Though Italy has a relatively short history of in-migration, certain urban areas are marked by layers of internal migration and international arrivals. Porta Palazzo, the famous marketplace district of Turin, is a symbol of both multiculturalism and its governance. In recent years, public urban renewal projects and private experimental development have transformed its physical and social geography. In this paper, employing an approach that draws upon anthropology, sociology and political science, we explore how different visions of this space are realized by civic, commercial, and cooperative actors. How do different actors use this area and give it social meanings and functions? How have certain projects shaped the dynamics of exclusion and segregation amongst residents and visitors? Drawn principally from qualitative interviews with native and immigrant residents, policymakers, merchants, social educators, and urban innovation project leaders, our work also presents data gathered through participant observations. Comparing these sources with an analysis of the documentation of project selection and implementation from the 1990s onward, we construct a multifaceted model of urban regeneration and stratification. The implemented policies targeting both newcomers and local people have stimulated transformations in the neighborhood’s physical spaces and in social landscape of interactions between actors. There remains, however, a noticeable gap between discourses applauding multicultural living and ongoing processes of social marginalization. Within this context, social actors, particularly those involved in commercial activities, have constructed informal norms of ‘multicultural’ interaction, taking up the idea of ‘difference’ as a marketing strategy. Beside zones characterized by gentrification processes, which may expand rapidly with the arrival of two universities to the area, we find coexisting and overlapping spaces marked by poverty reinforced by the ongoing economic crisis, creating spaces with multiple lives and meanings.

How many Porta Palazzos are there? Conflicting representations and the social production of urban multiculturalism in Italy

SANTERO, ARIANNA;TESTORE, GAIA
2014-01-01

Abstract

Though Italy has a relatively short history of in-migration, certain urban areas are marked by layers of internal migration and international arrivals. Porta Palazzo, the famous marketplace district of Turin, is a symbol of both multiculturalism and its governance. In recent years, public urban renewal projects and private experimental development have transformed its physical and social geography. In this paper, employing an approach that draws upon anthropology, sociology and political science, we explore how different visions of this space are realized by civic, commercial, and cooperative actors. How do different actors use this area and give it social meanings and functions? How have certain projects shaped the dynamics of exclusion and segregation amongst residents and visitors? Drawn principally from qualitative interviews with native and immigrant residents, policymakers, merchants, social educators, and urban innovation project leaders, our work also presents data gathered through participant observations. Comparing these sources with an analysis of the documentation of project selection and implementation from the 1990s onward, we construct a multifaceted model of urban regeneration and stratification. The implemented policies targeting both newcomers and local people have stimulated transformations in the neighborhood’s physical spaces and in social landscape of interactions between actors. There remains, however, a noticeable gap between discourses applauding multicultural living and ongoing processes of social marginalization. Within this context, social actors, particularly those involved in commercial activities, have constructed informal norms of ‘multicultural’ interaction, taking up the idea of ‘difference’ as a marketing strategy. Beside zones characterized by gentrification processes, which may expand rapidly with the arrival of two universities to the area, we find coexisting and overlapping spaces marked by poverty reinforced by the ongoing economic crisis, creating spaces with multiple lives and meanings.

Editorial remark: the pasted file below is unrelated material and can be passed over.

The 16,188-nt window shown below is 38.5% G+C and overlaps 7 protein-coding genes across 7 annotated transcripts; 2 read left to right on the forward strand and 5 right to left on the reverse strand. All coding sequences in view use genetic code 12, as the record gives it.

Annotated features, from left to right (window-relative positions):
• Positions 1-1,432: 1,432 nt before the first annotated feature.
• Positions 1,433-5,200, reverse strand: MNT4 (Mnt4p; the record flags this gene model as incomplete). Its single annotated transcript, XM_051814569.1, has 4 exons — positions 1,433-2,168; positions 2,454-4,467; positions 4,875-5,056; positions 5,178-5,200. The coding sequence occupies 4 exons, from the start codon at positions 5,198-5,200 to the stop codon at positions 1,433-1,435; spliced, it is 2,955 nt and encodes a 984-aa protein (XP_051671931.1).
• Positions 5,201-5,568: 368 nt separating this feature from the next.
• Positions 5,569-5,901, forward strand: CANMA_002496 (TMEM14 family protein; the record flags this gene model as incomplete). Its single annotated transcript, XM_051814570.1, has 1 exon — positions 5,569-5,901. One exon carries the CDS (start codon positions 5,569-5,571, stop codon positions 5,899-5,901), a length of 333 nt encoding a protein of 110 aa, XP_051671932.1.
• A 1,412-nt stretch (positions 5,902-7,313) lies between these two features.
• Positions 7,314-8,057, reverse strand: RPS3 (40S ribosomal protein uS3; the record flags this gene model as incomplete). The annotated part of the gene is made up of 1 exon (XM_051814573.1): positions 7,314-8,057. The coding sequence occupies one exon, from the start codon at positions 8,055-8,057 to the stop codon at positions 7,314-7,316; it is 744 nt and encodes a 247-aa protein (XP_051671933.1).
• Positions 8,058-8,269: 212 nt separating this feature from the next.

EURA Conference 2014 City Futures III Cities as strategic places and players in a globalized world
Paris
June 18-20 2014
EURA Conference 2014 City Futures III Cities as strategic places and players in a globalized world
1
12
A. Santero; R. Feinberg; G. Testore
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Utilizza questo identificativo per citare o creare un link a questo documento: https://hdl.handle.net/2318/157158
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